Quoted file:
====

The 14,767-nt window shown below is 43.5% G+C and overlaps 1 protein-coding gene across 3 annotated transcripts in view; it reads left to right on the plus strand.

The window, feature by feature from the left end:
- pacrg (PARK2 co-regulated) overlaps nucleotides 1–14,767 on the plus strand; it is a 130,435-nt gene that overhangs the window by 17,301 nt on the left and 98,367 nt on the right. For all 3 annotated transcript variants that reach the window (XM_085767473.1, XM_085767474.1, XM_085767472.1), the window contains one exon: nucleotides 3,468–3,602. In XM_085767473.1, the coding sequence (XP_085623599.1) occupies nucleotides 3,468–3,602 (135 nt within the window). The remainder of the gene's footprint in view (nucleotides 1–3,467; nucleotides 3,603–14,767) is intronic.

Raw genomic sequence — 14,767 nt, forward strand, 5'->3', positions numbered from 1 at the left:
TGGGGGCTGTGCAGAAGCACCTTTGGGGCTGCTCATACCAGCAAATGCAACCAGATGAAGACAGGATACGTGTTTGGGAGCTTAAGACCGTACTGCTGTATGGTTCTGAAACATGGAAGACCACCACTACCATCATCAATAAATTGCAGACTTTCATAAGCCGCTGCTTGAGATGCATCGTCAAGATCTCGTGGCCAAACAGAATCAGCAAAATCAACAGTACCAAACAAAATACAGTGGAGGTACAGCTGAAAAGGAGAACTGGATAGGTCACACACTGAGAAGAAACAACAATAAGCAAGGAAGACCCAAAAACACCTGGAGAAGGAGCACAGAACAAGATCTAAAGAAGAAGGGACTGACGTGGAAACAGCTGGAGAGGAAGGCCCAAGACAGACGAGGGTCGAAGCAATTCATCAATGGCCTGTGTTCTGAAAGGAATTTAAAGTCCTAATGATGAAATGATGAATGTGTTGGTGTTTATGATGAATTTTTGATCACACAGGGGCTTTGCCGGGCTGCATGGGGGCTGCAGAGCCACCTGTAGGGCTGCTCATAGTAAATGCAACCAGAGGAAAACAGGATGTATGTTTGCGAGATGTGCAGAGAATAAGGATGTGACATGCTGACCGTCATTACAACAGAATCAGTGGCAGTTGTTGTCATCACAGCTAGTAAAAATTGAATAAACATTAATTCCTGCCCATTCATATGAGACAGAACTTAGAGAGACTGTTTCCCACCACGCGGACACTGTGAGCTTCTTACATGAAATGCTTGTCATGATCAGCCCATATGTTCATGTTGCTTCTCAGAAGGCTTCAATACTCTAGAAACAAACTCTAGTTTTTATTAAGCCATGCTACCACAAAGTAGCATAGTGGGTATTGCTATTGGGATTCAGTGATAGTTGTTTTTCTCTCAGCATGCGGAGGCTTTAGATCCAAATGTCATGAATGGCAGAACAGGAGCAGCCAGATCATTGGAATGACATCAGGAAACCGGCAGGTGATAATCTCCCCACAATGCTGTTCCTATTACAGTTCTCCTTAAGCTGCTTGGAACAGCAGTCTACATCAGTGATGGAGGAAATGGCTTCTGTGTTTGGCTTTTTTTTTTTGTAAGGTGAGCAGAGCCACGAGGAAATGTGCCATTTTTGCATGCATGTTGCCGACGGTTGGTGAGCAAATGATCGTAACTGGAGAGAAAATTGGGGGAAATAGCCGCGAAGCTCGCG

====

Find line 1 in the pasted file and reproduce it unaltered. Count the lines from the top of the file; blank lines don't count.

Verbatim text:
The 14,767-nt window shown below is 43.5% G+C and overlaps 1 protein-coding gene across 3 annotated transcripts in view; it reads left to right on the plus strand.